Anyone do this?
I have been kind of mentally prepping myself for a few years and thinking about it. I always put it off due to not having a place that was warm constantly for the fermentation process, but now we have moved to a house with an Aga so I can't put off any longer!
So why bother?
In my nutritional research into grains and the methods of preparation for eating, it became obvious that quick rise breads using commercial yeast were just not a healthy food source. Apparently there is something called phytic acid in the germ of the grain (any grain, wheat, rice whatever) that binds with minerals in our gut. This is not a good thing as basically leeches, pulling out our precious reserves of minerals. What traditional methods of grain production did that we no longer do was to soak the grains and then dry them out before grinding into flour or using straight up. The soaking (or fermenting) causes a neutralising of the phytic acid and stops mineral binding. All over the world (pre-industrialisation) people left wheat standing up in fields in those piles… mmm what are they called, like little houses… anyway this meant dew and rain soaked in, helping render the grain more digestible. Traditional methods used to make bread would have been the sourdough method which relies upon the cultivating of wild yeast by leaving flour and water in a warm place until it bubbles. This is the fermentation/soaking process which occured out of necessity but made the finished food 100% digestible. Some even say that gluten allergies are actually mistaken and it is not the actual grain causing the problem but the production methods, quick, quick, chop, harvest, add in dried yeast etc means the grain is not broken down properly (which our stomaches just can't do alone!) and the body can't digest the stuff.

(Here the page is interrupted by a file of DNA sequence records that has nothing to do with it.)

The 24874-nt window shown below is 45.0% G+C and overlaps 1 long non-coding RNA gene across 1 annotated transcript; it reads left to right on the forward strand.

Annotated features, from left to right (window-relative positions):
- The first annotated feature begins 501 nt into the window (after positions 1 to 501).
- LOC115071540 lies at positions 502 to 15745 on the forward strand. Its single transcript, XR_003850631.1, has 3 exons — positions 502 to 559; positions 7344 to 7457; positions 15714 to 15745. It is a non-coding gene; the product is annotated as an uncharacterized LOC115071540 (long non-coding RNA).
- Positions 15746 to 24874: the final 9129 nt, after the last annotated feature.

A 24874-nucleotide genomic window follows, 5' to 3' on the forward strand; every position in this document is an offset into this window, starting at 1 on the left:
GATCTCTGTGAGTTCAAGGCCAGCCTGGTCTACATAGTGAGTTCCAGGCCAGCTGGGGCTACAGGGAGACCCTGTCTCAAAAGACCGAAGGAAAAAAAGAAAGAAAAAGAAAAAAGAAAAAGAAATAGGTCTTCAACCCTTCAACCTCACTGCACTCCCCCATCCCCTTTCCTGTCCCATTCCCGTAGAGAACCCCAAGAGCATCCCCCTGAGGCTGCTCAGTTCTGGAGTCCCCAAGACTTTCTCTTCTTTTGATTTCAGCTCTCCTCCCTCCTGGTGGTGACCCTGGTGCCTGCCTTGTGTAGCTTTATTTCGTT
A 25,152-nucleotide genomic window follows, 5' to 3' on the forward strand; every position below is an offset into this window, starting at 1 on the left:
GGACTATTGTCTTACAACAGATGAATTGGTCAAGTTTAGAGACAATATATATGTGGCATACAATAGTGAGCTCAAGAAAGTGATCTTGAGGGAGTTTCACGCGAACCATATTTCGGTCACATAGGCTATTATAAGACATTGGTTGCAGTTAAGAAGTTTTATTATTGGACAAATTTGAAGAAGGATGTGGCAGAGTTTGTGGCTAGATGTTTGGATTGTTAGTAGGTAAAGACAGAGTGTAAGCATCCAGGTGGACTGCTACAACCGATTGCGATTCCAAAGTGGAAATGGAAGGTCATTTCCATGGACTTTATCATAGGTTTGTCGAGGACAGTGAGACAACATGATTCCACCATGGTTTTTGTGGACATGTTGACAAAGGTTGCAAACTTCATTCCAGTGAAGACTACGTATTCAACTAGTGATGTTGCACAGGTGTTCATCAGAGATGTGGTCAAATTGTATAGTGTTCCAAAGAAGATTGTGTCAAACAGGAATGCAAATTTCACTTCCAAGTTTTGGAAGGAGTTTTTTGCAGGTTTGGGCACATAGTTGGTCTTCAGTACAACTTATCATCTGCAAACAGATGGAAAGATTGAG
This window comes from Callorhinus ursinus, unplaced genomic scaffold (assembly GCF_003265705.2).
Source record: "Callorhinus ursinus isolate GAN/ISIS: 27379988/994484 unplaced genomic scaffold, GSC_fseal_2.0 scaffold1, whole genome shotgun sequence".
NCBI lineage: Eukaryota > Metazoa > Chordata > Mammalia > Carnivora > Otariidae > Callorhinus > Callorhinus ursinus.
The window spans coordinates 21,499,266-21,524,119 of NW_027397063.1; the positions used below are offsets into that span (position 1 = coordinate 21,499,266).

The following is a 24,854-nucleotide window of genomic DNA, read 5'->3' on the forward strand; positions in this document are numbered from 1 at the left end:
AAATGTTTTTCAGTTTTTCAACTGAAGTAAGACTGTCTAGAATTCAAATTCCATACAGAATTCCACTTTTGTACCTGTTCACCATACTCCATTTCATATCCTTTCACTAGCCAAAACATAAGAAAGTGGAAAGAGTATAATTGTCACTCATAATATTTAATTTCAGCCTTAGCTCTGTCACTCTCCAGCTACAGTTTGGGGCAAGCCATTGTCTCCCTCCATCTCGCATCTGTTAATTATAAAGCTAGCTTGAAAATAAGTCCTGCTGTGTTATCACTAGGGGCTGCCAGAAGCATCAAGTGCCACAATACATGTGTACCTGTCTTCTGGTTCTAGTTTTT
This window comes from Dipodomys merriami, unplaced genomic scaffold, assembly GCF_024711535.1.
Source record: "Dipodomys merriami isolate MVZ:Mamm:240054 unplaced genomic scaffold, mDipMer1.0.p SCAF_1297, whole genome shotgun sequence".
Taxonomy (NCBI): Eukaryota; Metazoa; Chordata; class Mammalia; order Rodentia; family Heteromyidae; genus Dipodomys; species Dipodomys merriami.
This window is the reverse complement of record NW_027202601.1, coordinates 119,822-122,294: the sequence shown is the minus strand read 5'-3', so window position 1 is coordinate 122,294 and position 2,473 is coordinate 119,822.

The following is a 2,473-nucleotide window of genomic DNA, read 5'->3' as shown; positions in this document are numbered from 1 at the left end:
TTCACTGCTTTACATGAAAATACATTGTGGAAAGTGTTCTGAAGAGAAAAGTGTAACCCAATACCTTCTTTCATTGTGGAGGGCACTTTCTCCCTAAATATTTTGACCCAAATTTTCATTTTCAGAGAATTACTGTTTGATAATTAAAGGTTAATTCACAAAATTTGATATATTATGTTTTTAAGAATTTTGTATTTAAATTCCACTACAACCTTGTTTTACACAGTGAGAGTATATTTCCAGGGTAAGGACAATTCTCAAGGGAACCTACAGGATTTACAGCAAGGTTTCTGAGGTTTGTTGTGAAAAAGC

So slow foods. Nurtured, made slowly. A total contradiction to popular food and our society.
It is also thought that the same can be said of nuts and seeds. Traditional people intstinctively knew that they are hard to digest and so would soak them before eating. It was popular in South America to soak nuts and seeds in brine and then spread out in the sun to dry before grinding up for use. Many places that relied upon these sorts of foods tended to do this, if you look far back enough.
Anyhoo, I have wanted to make proper bread for ages, but have not. So I am going to start! I am excited!
My family will be going, oh gawd, another crazy thing for us to all eat and suffer through until it tastes good :lol
I have a friend who makes fantastic sourdough (it is not heavy like that german shop stuff) but light and chewy and just, well tasty. I am going to get her recipe and try it. She tinkers lots so it should be good.
Anyone want me to stick it up here? Anyone have their own recipe?
First off is making the 'starter' so here we go…...
I'll let you know how I get on when I borrow her recipe.